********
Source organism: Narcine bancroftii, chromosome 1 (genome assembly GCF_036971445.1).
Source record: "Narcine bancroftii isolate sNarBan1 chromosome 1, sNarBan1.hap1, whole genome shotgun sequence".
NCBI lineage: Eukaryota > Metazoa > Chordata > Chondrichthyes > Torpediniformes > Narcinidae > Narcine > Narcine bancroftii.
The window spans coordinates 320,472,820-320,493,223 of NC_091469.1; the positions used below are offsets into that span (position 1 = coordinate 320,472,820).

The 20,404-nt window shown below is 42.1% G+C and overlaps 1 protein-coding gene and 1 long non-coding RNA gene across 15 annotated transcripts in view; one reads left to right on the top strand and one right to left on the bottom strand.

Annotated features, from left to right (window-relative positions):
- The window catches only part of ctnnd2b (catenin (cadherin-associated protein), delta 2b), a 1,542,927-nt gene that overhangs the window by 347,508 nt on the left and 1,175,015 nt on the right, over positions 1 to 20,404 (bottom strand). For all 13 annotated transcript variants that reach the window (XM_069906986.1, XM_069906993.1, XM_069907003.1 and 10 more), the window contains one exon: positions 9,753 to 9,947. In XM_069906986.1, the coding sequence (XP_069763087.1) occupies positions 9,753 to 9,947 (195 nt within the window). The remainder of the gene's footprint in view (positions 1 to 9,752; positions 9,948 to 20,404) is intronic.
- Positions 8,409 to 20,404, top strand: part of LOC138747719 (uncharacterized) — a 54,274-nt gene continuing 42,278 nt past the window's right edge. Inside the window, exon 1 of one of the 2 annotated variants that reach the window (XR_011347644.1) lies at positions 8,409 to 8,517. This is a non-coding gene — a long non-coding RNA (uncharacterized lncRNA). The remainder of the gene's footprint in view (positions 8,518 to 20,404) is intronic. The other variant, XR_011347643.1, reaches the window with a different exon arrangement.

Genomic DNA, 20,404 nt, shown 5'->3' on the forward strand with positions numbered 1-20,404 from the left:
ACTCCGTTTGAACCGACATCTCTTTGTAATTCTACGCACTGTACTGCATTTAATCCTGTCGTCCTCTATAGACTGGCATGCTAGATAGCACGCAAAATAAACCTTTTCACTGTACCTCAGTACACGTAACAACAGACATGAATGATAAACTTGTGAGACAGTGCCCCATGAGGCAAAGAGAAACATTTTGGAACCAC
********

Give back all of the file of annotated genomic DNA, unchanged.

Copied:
Source organism: Narcine bancroftii, chromosome 1 (genome assembly GCF_036971445.1).
Source record: "Narcine bancroftii isolate sNarBan1 chromosome 1, sNarBan1.hap1, whole genome shotgun sequence".
NCBI lineage: Eukaryota > Metazoa > Chordata > Chondrichthyes > Torpediniformes > Narcinidae > Narcine > Narcine bancroftii.
The window spans coordinates 320,472,820-320,493,223 of NC_091469.1; the positions used below are offsets into that span (position 1 = coordinate 320,472,820).

The 20,404-nt window shown below is 42.1% G+C and overlaps 1 protein-coding gene and 1 long non-coding RNA gene across 15 annotated transcripts in view; one reads left to right on the top strand and one right to left on the bottom strand.

Annotated features, from left to right (window-relative positions):
- The window catches only part of ctnnd2b (catenin (cadherin-associated protein), delta 2b), a 1,542,927-nt gene that overhangs the window by 347,508 nt on the left and 1,175,015 nt on the right, over positions 1 to 20,404 (bottom strand). For all 13 annotated transcript variants that reach the window (XM_069906986.1, XM_069906993.1, XM_069907003.1 and 10 more), the window contains one exon: positions 9,753 to 9,947. In XM_069906986.1, the coding sequence (XP_069763087.1) occupies positions 9,753 to 9,947 (195 nt within the window). The remainder of the gene's footprint in view (positions 1 to 9,752; positions 9,948 to 20,404) is intronic.
- Positions 8,409 to 20,404, top strand: part of LOC138747719 (uncharacterized) — a 54,274-nt gene continuing 42,278 nt past the window's right edge. Inside the window, exon 1 of one of the 2 annotated variants that reach the window (XR_011347644.1) lies at positions 8,409 to 8,517. This is a non-coding gene — a long non-coding RNA (uncharacterized lncRNA). The remainder of the gene's footprint in view (positions 8,518 to 20,404) is intronic. The other variant, XR_011347643.1, reaches the window with a different exon arrangement.

Genomic DNA, 20,404 nt, shown 5'->3' on the forward strand with positions numbered 1-20,404 from the left:
ACTCCGTTTGAACCGACATCTCTTTGTAATTCTACGCACTGTACTGCATTTAATCCTGTCGTCCTCTATAGACTGGCATGCTAGATAGCACGCAAAATAAACCTTTTCACTGTACCTCAGTACACGTAACAACAGACATGAATGATAAACTTGTGAGACAGTGCCCCATGAGGCAAAGAGAAACATTTTGGAACCAC